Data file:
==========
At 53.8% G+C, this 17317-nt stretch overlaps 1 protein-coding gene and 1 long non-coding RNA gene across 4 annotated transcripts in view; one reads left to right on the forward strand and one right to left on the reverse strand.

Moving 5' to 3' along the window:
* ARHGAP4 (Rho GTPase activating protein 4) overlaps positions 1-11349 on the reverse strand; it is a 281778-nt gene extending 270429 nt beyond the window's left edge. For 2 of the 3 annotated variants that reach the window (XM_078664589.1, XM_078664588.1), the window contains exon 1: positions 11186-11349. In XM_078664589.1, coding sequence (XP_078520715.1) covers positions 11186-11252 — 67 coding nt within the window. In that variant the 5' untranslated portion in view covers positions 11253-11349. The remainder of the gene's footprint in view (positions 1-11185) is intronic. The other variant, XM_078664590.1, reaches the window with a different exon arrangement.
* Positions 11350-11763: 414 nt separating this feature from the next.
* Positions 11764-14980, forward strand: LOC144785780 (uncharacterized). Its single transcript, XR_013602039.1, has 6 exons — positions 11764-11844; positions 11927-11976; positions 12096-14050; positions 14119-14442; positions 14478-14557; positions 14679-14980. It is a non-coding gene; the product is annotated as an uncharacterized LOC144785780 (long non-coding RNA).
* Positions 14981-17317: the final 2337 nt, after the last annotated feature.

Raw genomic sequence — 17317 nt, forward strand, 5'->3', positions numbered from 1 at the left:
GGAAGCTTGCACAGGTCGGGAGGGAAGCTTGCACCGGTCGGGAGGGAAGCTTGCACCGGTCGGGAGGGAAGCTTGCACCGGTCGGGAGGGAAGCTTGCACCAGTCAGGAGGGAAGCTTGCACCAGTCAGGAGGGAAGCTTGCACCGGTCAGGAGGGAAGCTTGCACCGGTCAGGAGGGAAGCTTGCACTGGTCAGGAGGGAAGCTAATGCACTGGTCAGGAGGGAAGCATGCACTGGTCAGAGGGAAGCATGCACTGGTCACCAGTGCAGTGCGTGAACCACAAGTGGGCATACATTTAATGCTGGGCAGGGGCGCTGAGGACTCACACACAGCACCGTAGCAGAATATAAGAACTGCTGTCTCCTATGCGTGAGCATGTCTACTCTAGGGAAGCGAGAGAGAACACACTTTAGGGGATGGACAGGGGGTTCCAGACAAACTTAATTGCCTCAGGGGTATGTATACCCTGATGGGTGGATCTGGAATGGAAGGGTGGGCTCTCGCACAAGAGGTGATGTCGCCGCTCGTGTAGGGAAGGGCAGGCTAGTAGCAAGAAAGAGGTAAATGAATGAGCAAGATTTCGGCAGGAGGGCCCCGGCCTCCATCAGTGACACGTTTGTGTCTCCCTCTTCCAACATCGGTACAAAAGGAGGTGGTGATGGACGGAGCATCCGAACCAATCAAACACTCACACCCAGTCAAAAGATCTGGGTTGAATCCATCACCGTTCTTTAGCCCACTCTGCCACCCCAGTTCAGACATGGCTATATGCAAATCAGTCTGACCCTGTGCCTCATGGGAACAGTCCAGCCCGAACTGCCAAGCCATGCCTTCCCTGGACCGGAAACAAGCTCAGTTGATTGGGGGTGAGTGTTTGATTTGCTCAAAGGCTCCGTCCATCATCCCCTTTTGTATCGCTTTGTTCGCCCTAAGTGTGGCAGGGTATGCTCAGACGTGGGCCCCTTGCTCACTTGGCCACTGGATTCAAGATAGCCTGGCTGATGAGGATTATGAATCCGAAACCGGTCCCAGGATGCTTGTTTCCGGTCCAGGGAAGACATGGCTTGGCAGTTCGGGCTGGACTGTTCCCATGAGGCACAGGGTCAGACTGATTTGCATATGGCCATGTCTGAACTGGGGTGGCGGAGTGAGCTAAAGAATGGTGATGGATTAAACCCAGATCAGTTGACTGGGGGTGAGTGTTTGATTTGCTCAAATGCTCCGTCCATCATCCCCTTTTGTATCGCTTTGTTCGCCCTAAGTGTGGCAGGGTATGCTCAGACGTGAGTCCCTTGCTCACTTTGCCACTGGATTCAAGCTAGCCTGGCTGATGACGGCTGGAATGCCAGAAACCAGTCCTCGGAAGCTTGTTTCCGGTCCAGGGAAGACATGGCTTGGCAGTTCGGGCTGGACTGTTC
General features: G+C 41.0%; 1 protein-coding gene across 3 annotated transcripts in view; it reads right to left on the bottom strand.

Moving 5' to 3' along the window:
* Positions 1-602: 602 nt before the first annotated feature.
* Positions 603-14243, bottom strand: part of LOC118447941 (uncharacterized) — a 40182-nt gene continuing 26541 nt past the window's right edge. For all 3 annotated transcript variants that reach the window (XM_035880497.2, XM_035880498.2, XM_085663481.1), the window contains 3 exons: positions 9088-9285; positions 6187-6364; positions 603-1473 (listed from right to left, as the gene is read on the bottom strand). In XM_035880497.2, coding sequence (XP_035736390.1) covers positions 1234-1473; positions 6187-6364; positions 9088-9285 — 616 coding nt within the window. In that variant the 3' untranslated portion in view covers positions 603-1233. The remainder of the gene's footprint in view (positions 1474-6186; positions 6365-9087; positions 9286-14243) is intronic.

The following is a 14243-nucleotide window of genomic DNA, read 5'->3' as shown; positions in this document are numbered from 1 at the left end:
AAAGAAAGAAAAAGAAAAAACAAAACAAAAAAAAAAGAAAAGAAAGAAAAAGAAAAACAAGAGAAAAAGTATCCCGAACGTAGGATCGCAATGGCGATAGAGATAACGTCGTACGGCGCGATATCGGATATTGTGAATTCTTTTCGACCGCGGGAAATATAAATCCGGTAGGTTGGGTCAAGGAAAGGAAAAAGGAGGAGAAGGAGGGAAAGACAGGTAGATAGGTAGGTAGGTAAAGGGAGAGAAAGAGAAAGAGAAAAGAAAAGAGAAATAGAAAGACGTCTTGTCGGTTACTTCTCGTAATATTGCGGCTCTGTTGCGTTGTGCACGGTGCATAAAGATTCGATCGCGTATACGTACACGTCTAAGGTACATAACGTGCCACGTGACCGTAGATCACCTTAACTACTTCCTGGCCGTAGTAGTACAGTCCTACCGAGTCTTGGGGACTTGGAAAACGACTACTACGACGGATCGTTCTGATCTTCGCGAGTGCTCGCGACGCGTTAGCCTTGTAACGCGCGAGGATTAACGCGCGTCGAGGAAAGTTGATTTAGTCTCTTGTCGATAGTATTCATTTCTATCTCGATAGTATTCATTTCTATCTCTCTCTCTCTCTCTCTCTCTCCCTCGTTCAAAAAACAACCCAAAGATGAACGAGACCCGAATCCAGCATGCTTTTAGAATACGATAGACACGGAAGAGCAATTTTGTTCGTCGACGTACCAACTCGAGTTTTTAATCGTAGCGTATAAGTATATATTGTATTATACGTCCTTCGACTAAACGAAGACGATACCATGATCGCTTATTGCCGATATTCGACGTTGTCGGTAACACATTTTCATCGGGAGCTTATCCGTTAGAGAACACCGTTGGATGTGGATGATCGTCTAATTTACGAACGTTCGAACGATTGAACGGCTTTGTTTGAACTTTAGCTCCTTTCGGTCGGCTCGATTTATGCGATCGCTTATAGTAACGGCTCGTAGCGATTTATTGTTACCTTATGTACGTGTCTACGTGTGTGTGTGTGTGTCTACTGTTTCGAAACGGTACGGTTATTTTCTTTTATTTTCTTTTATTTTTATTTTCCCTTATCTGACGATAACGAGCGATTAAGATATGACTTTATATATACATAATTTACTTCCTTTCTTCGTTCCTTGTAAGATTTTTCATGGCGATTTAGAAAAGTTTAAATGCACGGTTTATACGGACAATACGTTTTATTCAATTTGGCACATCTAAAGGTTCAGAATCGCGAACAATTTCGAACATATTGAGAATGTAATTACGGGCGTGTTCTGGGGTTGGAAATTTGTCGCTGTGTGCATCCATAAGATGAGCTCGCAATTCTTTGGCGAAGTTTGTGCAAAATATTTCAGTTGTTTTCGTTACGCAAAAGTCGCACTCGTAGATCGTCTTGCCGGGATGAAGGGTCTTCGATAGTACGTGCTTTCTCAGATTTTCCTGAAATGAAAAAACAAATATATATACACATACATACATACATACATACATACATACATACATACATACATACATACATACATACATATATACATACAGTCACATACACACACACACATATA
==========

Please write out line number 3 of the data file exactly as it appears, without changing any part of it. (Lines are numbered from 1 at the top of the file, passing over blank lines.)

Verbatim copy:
* ARHGAP4 (Rho GTPase activating protein 4) overlaps positions 1-11349 on the reverse strand; it is a 281778-nt gene extending 270429 nt beyond the window's left edge. For 2 of the 3 annotated variants that reach the window (XM_078664589.1, XM_078664588.1), the window contains exon 1: positions 11186-11349. In XM_078664589.1, coding sequence (XP_078520715.1) covers positions 11186-11252 — 67 coding nt within the window. In that variant the 5' untranslated portion in view covers positions 11253-11349. The remainder of the gene's footprint in view (positions 1-11185) is intronic. The other variant, XM_078664590.1, reaches the window with a different exon arrangement.